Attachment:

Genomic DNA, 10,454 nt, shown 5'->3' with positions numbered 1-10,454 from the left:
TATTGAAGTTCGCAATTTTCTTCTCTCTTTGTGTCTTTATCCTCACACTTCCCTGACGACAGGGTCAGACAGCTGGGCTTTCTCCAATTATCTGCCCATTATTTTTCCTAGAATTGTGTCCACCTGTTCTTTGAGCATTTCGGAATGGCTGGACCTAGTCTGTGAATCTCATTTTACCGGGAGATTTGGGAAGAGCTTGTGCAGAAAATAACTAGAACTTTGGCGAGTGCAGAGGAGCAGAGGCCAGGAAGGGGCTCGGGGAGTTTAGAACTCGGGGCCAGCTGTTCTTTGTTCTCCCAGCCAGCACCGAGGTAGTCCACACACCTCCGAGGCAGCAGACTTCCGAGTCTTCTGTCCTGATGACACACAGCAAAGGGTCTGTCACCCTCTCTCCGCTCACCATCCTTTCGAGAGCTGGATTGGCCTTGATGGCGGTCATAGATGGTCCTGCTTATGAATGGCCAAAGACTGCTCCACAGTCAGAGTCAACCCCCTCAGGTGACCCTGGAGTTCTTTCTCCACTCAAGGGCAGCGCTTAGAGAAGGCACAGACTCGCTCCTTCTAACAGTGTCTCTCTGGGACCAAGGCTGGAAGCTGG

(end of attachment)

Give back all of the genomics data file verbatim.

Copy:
Genomic DNA, 10,454 nt, shown 5'->3' with positions numbered 1-10,454 from the left:
TATTGAAGTTCGCAATTTTCTTCTCTCTTTGTGTCTTTATCCTCACACTTCCCTGACGACAGGGTCAGACAGCTGGGCTTTCTCCAATTATCTGCCCATTATTTTTCCTAGAATTGTGTCCACCTGTTCTTTGAGCATTTCGGAATGGCTGGACCTAGTCTGTGAATCTCATTTTACCGGGAGATTTGGGAAGAGCTTGTGCAGAAAATAACTAGAACTTTGGCGAGTGCAGAGGAGCAGAGGCCAGGAAGGGGCTCGGGGAGTTTAGAACTCGGGGCCAGCTGTTCTTTGTTCTCCCAGCCAGCACCGAGGTAGTCCACACACCTCCGAGGCAGCAGACTTCCGAGTCTTCTGTCCTGATGACACACAGCAAAGGGTCTGTCACCCTCTCTCCGCTCACCATCCTTTCGAGAGCTGGATTGGCCTTGATGGCGGTCATAGATGGTCCTGCTTATGAATGGCCAAAGACTGCTCCACAGTCAGAGTCAACCCCCTCAGGTGACCCTGGAGTTCTTTCTCCACTCAAGGGCAGCGCTTAGAGAAGGCACAGACTCGCTCCTTCTAACAGTGTCTCTCTGGGACCAAGGCTGGAAGCTGG